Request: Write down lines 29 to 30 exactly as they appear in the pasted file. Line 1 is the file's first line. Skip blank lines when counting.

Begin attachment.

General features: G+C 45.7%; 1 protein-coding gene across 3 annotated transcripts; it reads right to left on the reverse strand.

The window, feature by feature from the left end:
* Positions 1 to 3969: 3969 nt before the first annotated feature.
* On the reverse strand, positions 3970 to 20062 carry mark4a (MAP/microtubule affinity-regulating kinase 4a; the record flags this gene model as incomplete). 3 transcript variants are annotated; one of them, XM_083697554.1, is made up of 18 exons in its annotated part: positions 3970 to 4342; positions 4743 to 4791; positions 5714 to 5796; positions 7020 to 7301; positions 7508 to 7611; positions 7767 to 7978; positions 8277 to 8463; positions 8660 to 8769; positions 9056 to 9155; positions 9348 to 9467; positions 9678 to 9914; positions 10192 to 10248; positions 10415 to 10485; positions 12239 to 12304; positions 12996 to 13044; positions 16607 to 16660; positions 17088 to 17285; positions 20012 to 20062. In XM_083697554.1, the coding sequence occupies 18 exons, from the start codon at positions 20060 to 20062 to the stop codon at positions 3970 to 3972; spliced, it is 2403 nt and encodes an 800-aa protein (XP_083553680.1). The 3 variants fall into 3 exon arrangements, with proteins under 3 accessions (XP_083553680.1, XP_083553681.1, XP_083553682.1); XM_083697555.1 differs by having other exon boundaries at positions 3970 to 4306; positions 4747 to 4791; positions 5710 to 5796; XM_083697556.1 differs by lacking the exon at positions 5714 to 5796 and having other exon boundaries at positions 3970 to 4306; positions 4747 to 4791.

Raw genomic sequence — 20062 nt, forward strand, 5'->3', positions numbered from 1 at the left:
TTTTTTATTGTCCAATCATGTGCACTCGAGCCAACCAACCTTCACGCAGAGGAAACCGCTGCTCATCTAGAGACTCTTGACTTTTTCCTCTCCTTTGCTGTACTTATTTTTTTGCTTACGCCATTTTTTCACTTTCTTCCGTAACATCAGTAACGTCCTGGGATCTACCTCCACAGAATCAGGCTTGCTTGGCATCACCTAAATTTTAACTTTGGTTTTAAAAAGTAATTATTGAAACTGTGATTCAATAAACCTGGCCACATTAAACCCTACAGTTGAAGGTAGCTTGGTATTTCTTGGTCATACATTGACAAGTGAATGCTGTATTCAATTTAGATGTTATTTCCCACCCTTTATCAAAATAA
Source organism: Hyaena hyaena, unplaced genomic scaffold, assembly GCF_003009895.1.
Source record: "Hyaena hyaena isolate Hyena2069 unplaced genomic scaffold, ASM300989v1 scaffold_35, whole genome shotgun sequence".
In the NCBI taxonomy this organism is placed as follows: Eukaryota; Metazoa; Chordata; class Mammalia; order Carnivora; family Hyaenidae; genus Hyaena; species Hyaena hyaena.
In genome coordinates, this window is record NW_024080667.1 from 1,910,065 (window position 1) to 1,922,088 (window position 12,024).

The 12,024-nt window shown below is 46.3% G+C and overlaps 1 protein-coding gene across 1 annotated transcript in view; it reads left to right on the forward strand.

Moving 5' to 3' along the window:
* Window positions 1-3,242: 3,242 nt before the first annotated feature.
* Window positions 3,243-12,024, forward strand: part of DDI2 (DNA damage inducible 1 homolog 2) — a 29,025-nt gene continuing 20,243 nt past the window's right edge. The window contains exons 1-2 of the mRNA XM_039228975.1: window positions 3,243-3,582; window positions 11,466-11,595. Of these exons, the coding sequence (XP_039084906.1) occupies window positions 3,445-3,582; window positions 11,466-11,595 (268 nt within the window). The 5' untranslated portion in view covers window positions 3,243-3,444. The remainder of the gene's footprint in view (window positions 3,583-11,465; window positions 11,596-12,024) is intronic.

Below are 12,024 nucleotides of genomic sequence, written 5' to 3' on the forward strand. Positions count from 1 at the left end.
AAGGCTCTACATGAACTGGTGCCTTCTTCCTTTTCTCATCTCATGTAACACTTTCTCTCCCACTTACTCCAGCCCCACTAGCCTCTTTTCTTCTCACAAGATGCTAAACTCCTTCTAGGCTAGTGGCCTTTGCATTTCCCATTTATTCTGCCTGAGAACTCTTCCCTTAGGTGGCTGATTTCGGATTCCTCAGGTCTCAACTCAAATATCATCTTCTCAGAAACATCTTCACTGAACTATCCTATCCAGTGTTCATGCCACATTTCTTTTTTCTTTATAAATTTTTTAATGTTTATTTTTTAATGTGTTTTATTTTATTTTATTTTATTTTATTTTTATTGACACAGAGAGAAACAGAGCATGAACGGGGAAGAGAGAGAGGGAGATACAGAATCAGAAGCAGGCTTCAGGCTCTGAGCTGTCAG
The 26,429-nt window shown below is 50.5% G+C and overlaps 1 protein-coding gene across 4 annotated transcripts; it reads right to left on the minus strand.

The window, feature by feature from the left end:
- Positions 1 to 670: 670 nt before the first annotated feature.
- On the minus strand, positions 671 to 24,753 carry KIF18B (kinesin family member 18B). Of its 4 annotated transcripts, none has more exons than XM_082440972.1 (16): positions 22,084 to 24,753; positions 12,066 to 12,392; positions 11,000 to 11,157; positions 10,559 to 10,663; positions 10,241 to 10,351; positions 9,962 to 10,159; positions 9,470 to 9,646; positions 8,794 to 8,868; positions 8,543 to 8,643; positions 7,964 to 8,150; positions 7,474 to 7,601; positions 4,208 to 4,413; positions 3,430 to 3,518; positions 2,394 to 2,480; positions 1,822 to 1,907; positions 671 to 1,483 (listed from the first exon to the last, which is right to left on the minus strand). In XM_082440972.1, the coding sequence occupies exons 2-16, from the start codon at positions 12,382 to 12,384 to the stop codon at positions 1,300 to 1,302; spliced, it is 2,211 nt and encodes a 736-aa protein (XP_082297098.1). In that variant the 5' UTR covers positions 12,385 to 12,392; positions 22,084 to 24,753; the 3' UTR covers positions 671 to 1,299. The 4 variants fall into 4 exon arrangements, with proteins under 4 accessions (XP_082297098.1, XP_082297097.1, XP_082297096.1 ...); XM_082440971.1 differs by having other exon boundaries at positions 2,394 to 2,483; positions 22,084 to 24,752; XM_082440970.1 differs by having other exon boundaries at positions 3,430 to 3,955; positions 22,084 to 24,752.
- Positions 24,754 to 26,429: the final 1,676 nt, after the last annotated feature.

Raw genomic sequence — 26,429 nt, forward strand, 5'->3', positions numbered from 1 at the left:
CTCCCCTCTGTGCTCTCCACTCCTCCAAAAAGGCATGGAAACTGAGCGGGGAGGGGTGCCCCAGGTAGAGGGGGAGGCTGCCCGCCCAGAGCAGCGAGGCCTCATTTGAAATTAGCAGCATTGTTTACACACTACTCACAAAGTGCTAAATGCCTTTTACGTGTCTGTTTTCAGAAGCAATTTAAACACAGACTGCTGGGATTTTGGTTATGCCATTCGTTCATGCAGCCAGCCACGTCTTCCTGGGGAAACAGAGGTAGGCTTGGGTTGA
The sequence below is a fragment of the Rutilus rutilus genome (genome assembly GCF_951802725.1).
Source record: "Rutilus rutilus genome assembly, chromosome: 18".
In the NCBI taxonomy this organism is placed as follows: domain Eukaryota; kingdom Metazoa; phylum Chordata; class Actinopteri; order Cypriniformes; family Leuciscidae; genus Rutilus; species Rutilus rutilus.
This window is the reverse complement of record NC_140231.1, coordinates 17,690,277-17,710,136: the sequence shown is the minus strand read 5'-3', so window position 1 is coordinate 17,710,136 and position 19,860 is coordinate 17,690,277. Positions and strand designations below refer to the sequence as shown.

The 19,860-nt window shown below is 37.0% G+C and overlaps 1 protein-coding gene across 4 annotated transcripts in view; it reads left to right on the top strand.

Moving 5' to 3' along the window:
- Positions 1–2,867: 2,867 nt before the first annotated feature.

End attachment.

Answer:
Moving 5' to 3' along the window:
- Positions 1–2,867: 2,867 nt before the first annotated feature.